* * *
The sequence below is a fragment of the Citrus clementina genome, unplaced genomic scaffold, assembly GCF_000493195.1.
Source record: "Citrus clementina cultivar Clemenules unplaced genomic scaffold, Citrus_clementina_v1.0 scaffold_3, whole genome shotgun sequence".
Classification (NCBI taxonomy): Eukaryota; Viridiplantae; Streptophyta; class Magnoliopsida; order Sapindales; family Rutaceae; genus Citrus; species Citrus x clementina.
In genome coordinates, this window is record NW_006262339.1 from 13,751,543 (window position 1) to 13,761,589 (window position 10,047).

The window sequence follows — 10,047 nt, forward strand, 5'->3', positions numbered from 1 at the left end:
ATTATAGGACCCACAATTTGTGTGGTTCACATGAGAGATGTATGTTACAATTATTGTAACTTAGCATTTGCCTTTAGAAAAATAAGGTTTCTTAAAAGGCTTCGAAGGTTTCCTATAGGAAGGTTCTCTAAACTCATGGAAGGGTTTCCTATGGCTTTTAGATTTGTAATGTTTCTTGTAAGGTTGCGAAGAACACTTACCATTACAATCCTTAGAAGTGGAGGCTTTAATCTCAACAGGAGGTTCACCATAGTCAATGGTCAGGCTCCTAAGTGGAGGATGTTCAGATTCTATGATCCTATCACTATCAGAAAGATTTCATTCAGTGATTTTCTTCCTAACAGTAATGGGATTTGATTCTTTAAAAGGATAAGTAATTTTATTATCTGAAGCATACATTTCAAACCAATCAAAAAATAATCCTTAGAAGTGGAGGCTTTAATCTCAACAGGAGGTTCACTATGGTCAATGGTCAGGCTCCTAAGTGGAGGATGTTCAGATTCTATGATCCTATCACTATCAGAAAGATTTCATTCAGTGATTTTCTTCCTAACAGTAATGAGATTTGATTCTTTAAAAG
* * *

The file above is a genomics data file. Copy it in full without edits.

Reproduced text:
The sequence below is a fragment of the Citrus clementina genome, unplaced genomic scaffold, assembly GCF_000493195.1.
Source record: "Citrus clementina cultivar Clemenules unplaced genomic scaffold, Citrus_clementina_v1.0 scaffold_3, whole genome shotgun sequence".
Classification (NCBI taxonomy): Eukaryota; Viridiplantae; Streptophyta; class Magnoliopsida; order Sapindales; family Rutaceae; genus Citrus; species Citrus x clementina.
In genome coordinates, this window is record NW_006262339.1 from 13,751,543 (window position 1) to 13,761,589 (window position 10,047).

The window sequence follows — 10,047 nt, forward strand, 5'->3', positions numbered from 1 at the left end:
ATTATAGGACCCACAATTTGTGTGGTTCACATGAGAGATGTATGTTACAATTATTGTAACTTAGCATTTGCCTTTAGAAAAATAAGGTTTCTTAAAAGGCTTCGAAGGTTTCCTATAGGAAGGTTCTCTAAACTCATGGAAGGGTTTCCTATGGCTTTTAGATTTGTAATGTTTCTTGTAAGGTTGCGAAGAACACTTACCATTACAATCCTTAGAAGTGGAGGCTTTAATCTCAACAGGAGGTTCACCATAGTCAATGGTCAGGCTCCTAAGTGGAGGATGTTCAGATTCTATGATCCTATCACTATCAGAAAGATTTCATTCAGTGATTTTCTTCCTAACAGTAATGGGATTTGATTCTTTAAAAGGATAAGTAATTTTATTATCTGAAGCATACATTTCAAACCAATCAAAAAATAATCCTTAGAAGTGGAGGCTTTAATCTCAACAGGAGGTTCACTATGGTCAATGGTCAGGCTCCTAAGTGGAGGATGTTCAGATTCTATGATCCTATCACTATCAGAAAGATTTCATTCAGTGATTTTCTTCCTAACAGTAATGAGATTTGATTCTTTAAAAG